Greek romance, “A Touch of Spice” screens at the Bell Auditorium.
Fri. 7:15 & 9:15 p.m.; Sat. - Sun. 5:15, 7:15, 9:15 p.m. Oak
St. Cinema, 309 Oak St. SE, Mpls. Bell Auditorium, 10 Church St. SE, Mpls.
612-331-3134. or mnFilmArts.org.
who thinks R&B-pop is a dirty word is cordially invited to check out
sultry songbird Shauntae. Sidestepping
the formulaic, cliché-glutted drivel that gives the genre a bad
name, she makes music the old-fashioned way—airing solid chops with
inventive arrangements to create remarkably fresh material. Take “Back
To My Baby,” a song about a lady who’s out to dinner with
the gentleman of her life, when a libidinous bent gets to be a bit more
than she can bear. This turn-the-lights-down-low ballad is a better prescription
for sexual ennui than Viagra and all its best-selling imitators put together.
She lures you in with a fluid melody, then puts you away with a strong
hook and a sucker punch refrain when she croons, quite matter of fact:
“I’m the one missin’ you. Tryin’ to reach you.
So, time to get the fuck up outta here.” Shauntae has put in plenty
of requisite time as a backup singer (Kip Blackshire, Julius Collins)
and as an opener (Keyshia Cole, Ciara), gigging clear across the country
and all over the Twin Cities, including at First Avenue, Bunkers, the
Cabooze and the Fine Line. All that’s missing is an album, and she’s
in the studio, doing just that. To take a look and listen to Shauntae,
go to MidAmericaTalent.com and
click on “artists.” 9:30 p.m. $7. 21+. 107 N. 3rd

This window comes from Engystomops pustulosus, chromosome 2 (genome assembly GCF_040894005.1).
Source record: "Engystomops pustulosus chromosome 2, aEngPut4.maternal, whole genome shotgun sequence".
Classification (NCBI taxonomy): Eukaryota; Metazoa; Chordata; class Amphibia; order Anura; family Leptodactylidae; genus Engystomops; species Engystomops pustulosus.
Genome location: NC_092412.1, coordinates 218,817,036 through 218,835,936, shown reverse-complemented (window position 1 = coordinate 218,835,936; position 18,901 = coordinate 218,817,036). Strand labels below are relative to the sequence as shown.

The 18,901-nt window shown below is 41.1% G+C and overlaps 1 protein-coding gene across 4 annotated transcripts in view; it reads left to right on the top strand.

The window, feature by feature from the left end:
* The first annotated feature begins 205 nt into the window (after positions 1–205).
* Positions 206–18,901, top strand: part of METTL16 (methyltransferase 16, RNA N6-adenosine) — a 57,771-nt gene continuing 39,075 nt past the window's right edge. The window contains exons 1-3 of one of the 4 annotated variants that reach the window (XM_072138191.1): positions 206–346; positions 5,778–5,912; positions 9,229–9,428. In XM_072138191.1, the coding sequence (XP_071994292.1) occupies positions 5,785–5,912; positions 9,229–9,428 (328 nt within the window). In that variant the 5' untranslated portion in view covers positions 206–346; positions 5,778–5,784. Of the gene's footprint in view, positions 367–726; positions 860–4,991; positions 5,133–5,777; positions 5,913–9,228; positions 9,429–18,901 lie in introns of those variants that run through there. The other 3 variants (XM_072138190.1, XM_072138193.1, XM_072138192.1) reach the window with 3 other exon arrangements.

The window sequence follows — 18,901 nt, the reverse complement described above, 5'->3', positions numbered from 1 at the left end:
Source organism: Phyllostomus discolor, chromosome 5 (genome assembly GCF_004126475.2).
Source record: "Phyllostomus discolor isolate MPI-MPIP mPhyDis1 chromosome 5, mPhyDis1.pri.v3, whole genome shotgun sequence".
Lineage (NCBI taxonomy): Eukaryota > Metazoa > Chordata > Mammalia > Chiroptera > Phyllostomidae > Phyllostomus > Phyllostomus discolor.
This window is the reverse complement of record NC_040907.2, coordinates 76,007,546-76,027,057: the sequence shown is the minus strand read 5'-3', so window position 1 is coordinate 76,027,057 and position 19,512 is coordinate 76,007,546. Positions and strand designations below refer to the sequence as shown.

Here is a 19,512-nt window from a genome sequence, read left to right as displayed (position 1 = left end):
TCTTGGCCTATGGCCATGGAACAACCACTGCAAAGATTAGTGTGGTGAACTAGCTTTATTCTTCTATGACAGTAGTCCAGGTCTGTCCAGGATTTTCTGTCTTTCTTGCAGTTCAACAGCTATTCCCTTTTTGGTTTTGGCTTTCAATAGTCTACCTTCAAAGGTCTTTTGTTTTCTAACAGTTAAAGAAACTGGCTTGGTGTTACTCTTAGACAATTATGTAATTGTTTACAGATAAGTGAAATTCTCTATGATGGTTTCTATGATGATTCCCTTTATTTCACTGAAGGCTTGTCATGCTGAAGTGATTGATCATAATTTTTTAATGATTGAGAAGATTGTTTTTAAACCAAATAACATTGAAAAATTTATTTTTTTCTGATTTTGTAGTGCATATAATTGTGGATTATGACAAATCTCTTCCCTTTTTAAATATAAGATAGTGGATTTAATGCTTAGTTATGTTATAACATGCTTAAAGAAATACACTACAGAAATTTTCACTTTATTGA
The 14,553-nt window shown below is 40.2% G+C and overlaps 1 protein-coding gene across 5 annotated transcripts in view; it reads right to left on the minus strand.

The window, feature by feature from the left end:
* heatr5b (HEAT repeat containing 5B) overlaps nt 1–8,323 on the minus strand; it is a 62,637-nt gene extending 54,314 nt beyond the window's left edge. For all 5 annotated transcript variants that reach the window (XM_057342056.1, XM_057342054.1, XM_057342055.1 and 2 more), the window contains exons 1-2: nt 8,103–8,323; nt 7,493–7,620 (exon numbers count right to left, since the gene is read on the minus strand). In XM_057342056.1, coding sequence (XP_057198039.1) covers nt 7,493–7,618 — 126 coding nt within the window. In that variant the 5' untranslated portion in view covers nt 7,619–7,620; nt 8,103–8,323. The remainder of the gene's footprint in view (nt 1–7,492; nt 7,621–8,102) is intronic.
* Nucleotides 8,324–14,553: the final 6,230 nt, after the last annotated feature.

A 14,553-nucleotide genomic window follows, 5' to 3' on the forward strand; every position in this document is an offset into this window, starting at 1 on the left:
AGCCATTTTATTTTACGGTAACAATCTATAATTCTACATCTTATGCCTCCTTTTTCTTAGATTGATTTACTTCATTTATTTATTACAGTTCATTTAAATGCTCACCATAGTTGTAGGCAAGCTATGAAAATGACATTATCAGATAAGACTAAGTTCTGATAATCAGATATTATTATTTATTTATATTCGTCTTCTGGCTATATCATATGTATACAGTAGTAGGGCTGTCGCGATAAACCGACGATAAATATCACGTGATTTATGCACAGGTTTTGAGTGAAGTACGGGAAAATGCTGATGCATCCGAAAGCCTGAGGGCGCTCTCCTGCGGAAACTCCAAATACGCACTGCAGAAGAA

Ave., Mpls. 612-465-0440. DWIGHT
Famous Dave’s BBQ & Blues Festival
On any given night there’s no shortage of music in town. Ditto each
summer with the steady stream of outdoor concerts and music fests. On
Saturday, Famous Dave’s takes its act to the streets at Peavey Plaza,
offering up generous doses of blues and BBQ to satiate any appetite. The
music starts at noon and runs until 10:30 p.m. on two stages. Expect some
familiar faces, such as Big
John Dickerson, Spider
John Koerner, Tony Glover, Charlie
Parr and Paul
Metsa, as well as other local favorites. Lesser known in these parts
but included on the musical menu are Phil
Guy, Lady Bianca
and Billy Branch.
Born in Louisiana in 1940, Guy picked up the guitar of his older brother,
Buddy, and has been strumming ever since. He moved to Chicago in 1969,
and was on board the legendary Festival Express train—a continuous
booze-cruise-on-rails that carried his brother, Janis Joplin, the Grateful
Dead and a plethora of other musicians across Canada in 1970. Lady Bianca’s
roots are in gospel, blues and R&B. A singer and pianist, she trained
at the San Francisco Conservatory of Music and was named Best R&B
Female Vocalist by the Oakland Blues Society. Billy Branch has blown the
harp for Muddy Waters, Son Seals and Koko Taylor. He offers a powerful
live performance and will perform a tight, funky set of Chicago blues
with his band, the Sons of Blues. Noon - 10:30 p.m. Free. 11th
St. & Nicollet Mall, Mpls. 952-294-1299 or FamousDaves.com.
Christopher McGuire’s Meat Raffle Music